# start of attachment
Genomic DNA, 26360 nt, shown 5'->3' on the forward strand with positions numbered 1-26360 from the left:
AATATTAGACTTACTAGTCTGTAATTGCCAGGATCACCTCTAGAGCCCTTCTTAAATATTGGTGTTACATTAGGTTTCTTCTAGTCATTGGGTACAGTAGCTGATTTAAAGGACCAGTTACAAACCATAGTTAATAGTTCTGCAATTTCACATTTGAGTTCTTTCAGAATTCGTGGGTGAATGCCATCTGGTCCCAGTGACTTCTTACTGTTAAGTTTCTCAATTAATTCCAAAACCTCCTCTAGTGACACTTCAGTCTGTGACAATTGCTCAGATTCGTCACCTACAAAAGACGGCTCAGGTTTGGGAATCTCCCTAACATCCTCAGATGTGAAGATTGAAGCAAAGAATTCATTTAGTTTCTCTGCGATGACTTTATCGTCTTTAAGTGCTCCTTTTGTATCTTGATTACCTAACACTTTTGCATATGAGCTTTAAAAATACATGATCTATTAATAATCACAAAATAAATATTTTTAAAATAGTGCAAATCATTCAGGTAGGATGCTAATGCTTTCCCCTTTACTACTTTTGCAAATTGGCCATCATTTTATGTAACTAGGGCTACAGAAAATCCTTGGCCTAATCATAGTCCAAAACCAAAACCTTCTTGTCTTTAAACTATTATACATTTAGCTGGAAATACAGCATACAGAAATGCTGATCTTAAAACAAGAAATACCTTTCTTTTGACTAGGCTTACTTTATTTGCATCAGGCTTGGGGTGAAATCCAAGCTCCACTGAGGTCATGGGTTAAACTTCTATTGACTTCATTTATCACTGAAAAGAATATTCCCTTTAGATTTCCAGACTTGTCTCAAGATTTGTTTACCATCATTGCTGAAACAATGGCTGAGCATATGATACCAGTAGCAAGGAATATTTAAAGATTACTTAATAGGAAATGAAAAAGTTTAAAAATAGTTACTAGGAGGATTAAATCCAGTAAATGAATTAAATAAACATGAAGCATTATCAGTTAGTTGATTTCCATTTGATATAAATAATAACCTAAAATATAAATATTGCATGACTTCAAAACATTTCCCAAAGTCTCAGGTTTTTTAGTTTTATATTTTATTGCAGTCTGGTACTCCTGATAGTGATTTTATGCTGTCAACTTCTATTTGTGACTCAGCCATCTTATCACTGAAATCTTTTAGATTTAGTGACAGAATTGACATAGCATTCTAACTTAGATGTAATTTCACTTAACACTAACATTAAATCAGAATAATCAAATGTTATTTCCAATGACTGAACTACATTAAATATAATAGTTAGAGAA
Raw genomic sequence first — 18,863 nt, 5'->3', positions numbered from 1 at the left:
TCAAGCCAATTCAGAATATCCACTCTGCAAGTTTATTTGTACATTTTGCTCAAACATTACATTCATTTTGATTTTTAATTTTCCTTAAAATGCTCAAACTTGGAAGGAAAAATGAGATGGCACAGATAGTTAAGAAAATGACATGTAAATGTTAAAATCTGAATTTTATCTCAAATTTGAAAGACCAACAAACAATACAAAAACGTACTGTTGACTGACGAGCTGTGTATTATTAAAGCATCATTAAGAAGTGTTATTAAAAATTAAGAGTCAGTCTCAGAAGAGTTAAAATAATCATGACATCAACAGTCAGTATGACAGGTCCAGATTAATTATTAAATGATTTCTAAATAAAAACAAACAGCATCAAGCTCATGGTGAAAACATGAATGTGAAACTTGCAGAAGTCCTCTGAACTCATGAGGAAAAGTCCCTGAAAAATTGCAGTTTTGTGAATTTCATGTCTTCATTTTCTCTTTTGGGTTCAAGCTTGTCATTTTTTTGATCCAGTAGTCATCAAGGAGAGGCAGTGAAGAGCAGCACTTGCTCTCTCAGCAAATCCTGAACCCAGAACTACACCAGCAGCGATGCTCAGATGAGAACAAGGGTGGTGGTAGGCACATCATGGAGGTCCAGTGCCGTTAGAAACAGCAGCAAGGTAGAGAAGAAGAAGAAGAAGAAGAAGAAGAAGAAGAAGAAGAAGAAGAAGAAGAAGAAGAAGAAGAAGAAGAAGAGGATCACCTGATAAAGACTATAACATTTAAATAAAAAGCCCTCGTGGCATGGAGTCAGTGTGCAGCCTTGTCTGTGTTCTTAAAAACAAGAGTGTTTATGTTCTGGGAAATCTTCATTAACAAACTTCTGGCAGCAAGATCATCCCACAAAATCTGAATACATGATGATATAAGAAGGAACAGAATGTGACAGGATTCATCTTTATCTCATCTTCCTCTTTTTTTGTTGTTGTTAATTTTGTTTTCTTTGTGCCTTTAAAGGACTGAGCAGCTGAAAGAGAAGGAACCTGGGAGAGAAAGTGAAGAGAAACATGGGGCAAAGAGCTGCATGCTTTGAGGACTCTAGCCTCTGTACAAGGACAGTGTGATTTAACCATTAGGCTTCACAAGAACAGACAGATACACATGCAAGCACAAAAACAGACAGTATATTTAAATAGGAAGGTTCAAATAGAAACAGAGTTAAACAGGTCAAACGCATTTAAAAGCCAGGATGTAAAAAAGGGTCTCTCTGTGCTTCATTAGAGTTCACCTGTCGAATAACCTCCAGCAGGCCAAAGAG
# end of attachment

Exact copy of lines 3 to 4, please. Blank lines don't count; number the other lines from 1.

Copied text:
Raw genomic sequence first — 18,863 nt, 5'->3', positions numbered from 1 at the left:
TCAAGCCAATTCAGAATATCCACTCTGCAAGTTTATTTGTACATTTTGCTCAAACATTACATTCATTTTGATTTTTAATTTTCCTTAAAATGCTCAAACTTGGAAGGAAAAATGAGATGGCACAGATAGTTAAGAAAATGACATGTAAATGTTAAAATCTGAATTTTATCTCAAATTTGAAAGACCAACAAACAATACAAAAACGTACTGTTGACTGACGAGCTGTGTATTATTAAAGCATCATTAAGAAGTGTTATTAAAAATTAAGAGTCAGTCTCAGAAGAGTTAAAATAATCATGACATCAACAGTCAGTATGACAGGTCCAGATTAATTATTAAATGATTTCTAAATAAAAACAAACAGCATCAAGCTCATGGTGAAAACATGAATGTGAAACTTGCAGAAGTCCTCTGAACTCATGAGGAAAAGTCCCTGAAAAATTGCAGTTTTGTGAATTTCATGTCTTCATTTTCTCTTTTGGGTTCAAGCTTGTCATTTTTTTGATCCAGTAGTCATCAAGGAGAGGCAGTGAAGAGCAGCACTTGCTCTCTCAGCAAATCCTGAACCCAGAACTACACCAGCAGCGATGCTCAGATGAGAACAAGGGTGGTGGTAGGCACATCATGGAGGTCCAGTGCCGTTAGAAACAGCAGCAAGGTAGAGAAGAAGAAGAAGAAGAAGAAGAAGAAGAAGAAGAAGAAGAAGAAGAAGAAGAAGAAGAAGAAGAAGAAGAGGATCACCTGATAAAGACTATAACATTTAAATAAAAAGCCCTCGTGGCATGGAGTCAGTGTGCAGCCTTGTCTGTGTTCTTAAAAACAAGAGTGTTTATGTTCTGGGAAATCTTCATTAACAAACTTCTGGCAGCAAGATCATCCCACAAAATCTGAATACATGATGATATAAGAAGGAACAGAATGTGACAGGATTCATCTTTATCTCATCTTCCTCTTTTTTTGTTGTTGTTAATTTTGTTTTCTTTGTGCCTTTAAAGGACTGAGCAGCTGAAAGAGAAGGAACCTGGGAGAGAAAGTGAAGAGAAACATGGGGCAAAGAGCTGCATGCTTTGAGGACTCTAGCCTCTGTACAAGGACAGTGTGATTTAACCATTAGGCTTCACAAGAACAGACAGATACACATGCAAGCACAAAAACAGACAGTATATTTAAATAGGAAGGTTCAAATAGAAACAGAGTTAAACAGGTCAAACGCATTTAAAAGCCAGGATGTAAAAAAGGGTCTCTCTGTGCTTCATTAGAGTTCACCTGTCGAATAACCTCCAGCAGGCCAAAGAG